In my 30-year career I’ve come across pretty much every stock-market system under the sun. But the truth is, I only know one approach that really works over the long term: small company investing. And 2013 was a vintage year.
In 2013, the FTSE Small Cap index rose almost 30%. If you’d been brave enough to buy during the dark days of March 2009, you’d be close to trebling your money by now. Of course, small caps tend to get hit harder in downturns and recessions, but if you stick with them over the long haul you’ll do well.
At Red Hot Penny Shares, I’m on the lookout for those small and micro-cap companies that can deliver explosive growth. Nowadays most of these are found on Aim.
And the Aim market as a whole has had a tough time in recent years. In fact, the performance of the broader Aim (Alternative Investment Market) index has been dismal. It’s still trading below levels it reached three years ago.
I can think of a few reasons for this. The most obvious one is the excessive number of natural resources companies on Aim. There are around 270 mining and oil stocks out of almost 1,100 in total. So the bear market in resource stocks has held the overall index back.
In contrast, the Aim UK 50 index of larger Aim stocks has done very well recently, rising by 43% last year. It’s even done better than the FTSE Small Cap since the crisis, having gone up by 215% since early 2009. There’re big gains to be had, if you know where to look.
We spotted some big winners
First, let’s look at some performance stats. Last year, 133 shares rose by 100% or more. Among this number was ASOS, which is by far the largest Aim share with a value of £5.6bn. ASOS is clearly an exceptional stock, but nowadays it’s a bit outside our size range at Red Hot! However, if we look at the other 132, some interesting themes emerge.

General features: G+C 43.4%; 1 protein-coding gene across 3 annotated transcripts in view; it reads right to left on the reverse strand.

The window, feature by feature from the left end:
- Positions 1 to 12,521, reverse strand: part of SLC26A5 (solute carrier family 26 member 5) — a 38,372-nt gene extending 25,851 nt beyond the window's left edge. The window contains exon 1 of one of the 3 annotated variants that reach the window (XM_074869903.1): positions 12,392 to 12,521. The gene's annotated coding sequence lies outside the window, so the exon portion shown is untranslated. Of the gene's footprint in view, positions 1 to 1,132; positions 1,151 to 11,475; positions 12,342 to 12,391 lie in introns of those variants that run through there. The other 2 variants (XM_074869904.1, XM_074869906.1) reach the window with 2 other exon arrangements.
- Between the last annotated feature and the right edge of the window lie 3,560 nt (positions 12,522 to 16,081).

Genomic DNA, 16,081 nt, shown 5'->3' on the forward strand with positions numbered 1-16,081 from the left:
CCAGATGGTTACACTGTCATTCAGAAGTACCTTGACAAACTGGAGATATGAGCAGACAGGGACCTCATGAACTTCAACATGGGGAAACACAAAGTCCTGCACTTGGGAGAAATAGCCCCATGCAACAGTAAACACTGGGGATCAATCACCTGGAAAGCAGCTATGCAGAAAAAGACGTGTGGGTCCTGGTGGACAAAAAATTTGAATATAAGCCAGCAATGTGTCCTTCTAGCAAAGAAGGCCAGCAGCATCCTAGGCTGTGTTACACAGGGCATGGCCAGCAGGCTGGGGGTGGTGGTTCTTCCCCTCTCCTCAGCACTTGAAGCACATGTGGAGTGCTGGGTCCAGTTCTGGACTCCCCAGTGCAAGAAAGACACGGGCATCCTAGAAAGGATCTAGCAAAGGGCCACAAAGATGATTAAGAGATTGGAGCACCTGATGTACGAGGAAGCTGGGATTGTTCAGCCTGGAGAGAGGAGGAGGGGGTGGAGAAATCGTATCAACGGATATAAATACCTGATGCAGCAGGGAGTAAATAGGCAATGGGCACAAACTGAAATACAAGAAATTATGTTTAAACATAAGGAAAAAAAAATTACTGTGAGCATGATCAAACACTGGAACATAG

Thirty of the stocks that doubled last year were in the technology sector. Another dozen came from biotech and healthcare. That’s why I’ve been focusing on this area of the market and why I continue to like it. We are in the middle of a giant wave of technological innovation, which is bringing new products and opportunities.
The important thing is that people are starting to pay for these new technologies, which means there’s money to be made for companies and investors. It’s the most important small-cap investing trend of the next few years in my opinion.
Off the 133 shares which managed triple digit gains, how many were mining or oil stocks? Just ten. And those sectors make up a quarter of the total shares listed on Aim.
A few of our Red Hot shares are on the list of big winners. Number six in this hit parade was blur Group (BLUR) which I wrote about in one of my first Penny Sleuths. Blur is a cloud-based exchange for business services commerce, and was up 627% in 2013. It’s risen by 260% since that Sleuth back in July, even allowing for the recent bout of profit taking.
It’s a similar story with Telit (TLT), which gained 218% last year. Telit makes cellular modules which allow machines to communicate in what has become known as the internet of things. I covered this topic in a Sleuth last summer, since then Telit has risen by about 140%.
An important message here is not to be put off if a share has already done well. An emerging growth stock with good momentum can often keep on going, as blur and Telit have shown. Some of my recent tips in Red Hot Penny Shares feature on this big risers list and I think they have a good chance in featuring again in 2014.
Finance, industrial goods and meat
It isn’t just about tech though. Financial services and industrial goods were two other sectors, which provided a lot of 2013’s big gainers. For example Sigma Capital (SGM), a financing and asset management company, was up 569%.
Hayward Tyler makes electric motors and pumps and saw its shares rise by 355%. I’d expect these economically sensitive sectors to stay in favour as conditions continue to improve. There was even money to be made down at the butchers as meat retailer Crawshaw (CRAW) gained 476%!
So while my focus will remain on tech, I will also try and cast my net wide enough to catch some of these very diverse opportunities offered by Aim.
Coincidentally, the market also produced 133 stocks which gained between 50% and 99% last year, to go alongside the 133 which at least doubled. So despite Aim’s negative image, it gave us 266 shares which were up by 50% or more in 2013!
Momentum is clearly with us and corporate news is getting better all the time. Although valuations might be higher than they were a year ago, I still expect 2014 to be another year of great opportunity on Aim.
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